Guam Memorial Hospital funding in dispute between business and public officials
Chamber of Commerce members and public officials in Guam are currently proposing various solutions for funding woes that are facing the Guam Memorial Hospital. At the center of discussion surrounding funding for the hospital is a recently introduced bill, Bill 230-34.
Bill 230-34, which was introduced to the Legislature of Guam by the Governor of Guam, Eddie Calvo ®, on January 11, 2018 and is sponsored by the Committee on Rules, has proposed to close funding gaps for the Guam Memorial Hospital through the removal of tax exemptions on gross receipts entities such as banks, insurance providers, and wholesalers. Governor Calvo is a key figure in support of Bill 230-34, but the Guam Chamber of Commerce, the most powerful representative body for business owners on the territory, has made clear that they do not support the measures outlined in the bill.
Bobby Shringi, Immediate Past Chair of the Guam Chamber of Commerce, has publicly stated that the Chamber will not support an increase in the Gross Receipts Tax. The Chamber has since begun to seek alternative solutions, and are currently working on proposing a sales tax to be phased in on the territory in place of removing the Gross Receipts Tax. A panel of advisors for the Guam Chamber of Commerce met on January 31 to discuss Bill 230-34. Panelists for the Chamber of Commerce overarchingly agreed that something must be done to assist the Guam Memorial Hospital, but believe that Bill 230-34 in its current state is not the path forward for funding Guam Memorial Hospital. The Guam Chamber of Commerce sees Bill 230-34 as a financial threat to bankers, insurers, and business owners located in the territory, and unfairly puts the tax burden on these groups. Panelists also believe that temporary business taxes may provide short-term relief for funding constraints on the Guam Memorial Hospital while a sound long-term solution is proposed and implemented.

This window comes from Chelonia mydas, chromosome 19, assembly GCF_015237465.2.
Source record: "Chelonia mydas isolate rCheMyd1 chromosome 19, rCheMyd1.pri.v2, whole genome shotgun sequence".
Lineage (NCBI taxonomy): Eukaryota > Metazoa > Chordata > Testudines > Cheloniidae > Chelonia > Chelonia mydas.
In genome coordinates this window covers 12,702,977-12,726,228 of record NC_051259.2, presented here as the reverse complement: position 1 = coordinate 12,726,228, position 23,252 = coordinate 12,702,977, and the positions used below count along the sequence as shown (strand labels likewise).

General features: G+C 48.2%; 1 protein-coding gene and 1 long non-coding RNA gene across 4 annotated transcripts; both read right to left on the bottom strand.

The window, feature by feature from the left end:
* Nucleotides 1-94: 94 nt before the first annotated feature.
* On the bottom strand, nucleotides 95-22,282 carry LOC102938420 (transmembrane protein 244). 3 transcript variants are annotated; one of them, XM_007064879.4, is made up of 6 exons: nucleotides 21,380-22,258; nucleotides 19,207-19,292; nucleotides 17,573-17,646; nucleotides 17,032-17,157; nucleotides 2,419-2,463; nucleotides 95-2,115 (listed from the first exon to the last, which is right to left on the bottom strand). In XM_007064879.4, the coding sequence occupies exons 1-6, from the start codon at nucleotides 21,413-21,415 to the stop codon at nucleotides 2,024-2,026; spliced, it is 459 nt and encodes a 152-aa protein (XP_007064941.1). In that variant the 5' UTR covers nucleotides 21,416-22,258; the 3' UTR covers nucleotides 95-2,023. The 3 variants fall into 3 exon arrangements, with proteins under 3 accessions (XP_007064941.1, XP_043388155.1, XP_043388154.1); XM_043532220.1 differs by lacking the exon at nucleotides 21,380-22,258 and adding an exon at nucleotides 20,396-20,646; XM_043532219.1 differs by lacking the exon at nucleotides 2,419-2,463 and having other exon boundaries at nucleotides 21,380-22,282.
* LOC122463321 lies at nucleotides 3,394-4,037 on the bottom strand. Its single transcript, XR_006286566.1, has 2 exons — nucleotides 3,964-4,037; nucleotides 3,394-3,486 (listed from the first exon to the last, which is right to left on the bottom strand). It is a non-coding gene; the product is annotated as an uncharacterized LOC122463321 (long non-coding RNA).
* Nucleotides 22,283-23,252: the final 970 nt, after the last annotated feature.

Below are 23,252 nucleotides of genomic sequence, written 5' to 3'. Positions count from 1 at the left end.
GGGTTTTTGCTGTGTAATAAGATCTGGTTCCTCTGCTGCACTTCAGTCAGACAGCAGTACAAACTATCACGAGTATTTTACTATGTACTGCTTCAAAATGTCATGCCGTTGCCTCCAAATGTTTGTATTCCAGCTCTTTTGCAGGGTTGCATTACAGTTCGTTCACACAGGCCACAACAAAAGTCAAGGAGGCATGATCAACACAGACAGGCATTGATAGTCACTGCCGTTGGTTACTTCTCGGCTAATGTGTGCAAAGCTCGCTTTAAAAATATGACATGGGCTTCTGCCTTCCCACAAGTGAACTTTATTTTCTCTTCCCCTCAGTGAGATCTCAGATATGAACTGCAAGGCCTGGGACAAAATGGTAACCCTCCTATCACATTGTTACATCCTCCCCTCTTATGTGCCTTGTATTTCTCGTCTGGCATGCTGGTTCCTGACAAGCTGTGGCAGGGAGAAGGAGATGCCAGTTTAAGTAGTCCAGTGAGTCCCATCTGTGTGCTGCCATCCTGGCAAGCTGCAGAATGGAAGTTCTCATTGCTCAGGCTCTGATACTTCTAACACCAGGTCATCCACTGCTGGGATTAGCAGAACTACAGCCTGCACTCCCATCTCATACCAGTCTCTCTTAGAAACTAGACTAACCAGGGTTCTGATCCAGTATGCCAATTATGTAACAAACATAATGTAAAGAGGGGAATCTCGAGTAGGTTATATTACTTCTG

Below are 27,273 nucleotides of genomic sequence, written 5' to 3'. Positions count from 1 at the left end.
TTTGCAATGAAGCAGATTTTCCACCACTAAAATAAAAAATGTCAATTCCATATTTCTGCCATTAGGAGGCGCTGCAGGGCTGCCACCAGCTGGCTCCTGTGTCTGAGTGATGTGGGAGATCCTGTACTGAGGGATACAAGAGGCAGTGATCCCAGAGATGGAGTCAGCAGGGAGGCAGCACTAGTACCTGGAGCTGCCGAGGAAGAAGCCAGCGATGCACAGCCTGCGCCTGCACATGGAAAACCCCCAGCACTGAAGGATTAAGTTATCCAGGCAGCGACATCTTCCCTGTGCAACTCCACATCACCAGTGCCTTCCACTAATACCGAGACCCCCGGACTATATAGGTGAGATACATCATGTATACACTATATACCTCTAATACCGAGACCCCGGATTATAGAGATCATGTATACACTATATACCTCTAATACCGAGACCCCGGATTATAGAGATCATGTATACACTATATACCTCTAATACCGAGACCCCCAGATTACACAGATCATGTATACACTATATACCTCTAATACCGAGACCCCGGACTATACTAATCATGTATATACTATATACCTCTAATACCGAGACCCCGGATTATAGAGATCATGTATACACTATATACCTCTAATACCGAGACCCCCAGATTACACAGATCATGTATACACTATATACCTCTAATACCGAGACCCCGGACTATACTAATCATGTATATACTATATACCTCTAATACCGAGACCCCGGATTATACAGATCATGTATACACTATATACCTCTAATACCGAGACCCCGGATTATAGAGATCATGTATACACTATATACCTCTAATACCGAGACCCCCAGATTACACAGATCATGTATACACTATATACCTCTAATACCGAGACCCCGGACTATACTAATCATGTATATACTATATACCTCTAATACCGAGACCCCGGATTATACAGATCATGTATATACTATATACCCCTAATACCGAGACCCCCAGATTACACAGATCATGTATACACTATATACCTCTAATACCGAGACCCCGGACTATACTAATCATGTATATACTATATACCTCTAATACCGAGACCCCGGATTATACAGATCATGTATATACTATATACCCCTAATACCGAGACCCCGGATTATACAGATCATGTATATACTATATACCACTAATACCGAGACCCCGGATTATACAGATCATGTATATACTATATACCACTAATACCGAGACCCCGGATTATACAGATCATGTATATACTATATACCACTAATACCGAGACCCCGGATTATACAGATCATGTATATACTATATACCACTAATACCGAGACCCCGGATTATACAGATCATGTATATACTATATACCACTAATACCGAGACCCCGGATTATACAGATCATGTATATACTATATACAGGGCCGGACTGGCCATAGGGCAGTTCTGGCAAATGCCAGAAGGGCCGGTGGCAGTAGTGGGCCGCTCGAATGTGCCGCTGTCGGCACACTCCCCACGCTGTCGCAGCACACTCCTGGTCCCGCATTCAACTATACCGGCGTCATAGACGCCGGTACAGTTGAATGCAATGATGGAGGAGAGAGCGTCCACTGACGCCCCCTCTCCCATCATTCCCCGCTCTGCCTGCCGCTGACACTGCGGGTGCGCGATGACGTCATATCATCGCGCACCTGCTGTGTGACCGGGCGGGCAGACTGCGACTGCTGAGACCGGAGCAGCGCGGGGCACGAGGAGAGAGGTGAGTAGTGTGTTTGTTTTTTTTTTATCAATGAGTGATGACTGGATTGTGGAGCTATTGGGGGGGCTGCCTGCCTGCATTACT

Located in Tamuning, Guam, the Guam Memorial Hospital was opened in 1964 to serve as a major public healthcare facility for the territory. The Guam Memorial Hospital is currently at risk of losing its accreditation from the Joint Commission, a non-profit organization that accredits over 20,000 healthcare programs and organizations in the United States. The Hospital is in preliminary denial currently, and must reach standards set by the Joint Commission by the next inspection to remain accredited by the organization.
Administrator for the Guam Memorial Hospital, Peter John Camacho, has stated that the Hospital will need additional funding from the territory to cover budgetary shortfalls and issues that must be addressed to meet accreditation standards. Camacho estimated that yearly funding of $30 million will be necessary to keep the Guam Memorial Hospital working and up to accreditation standards.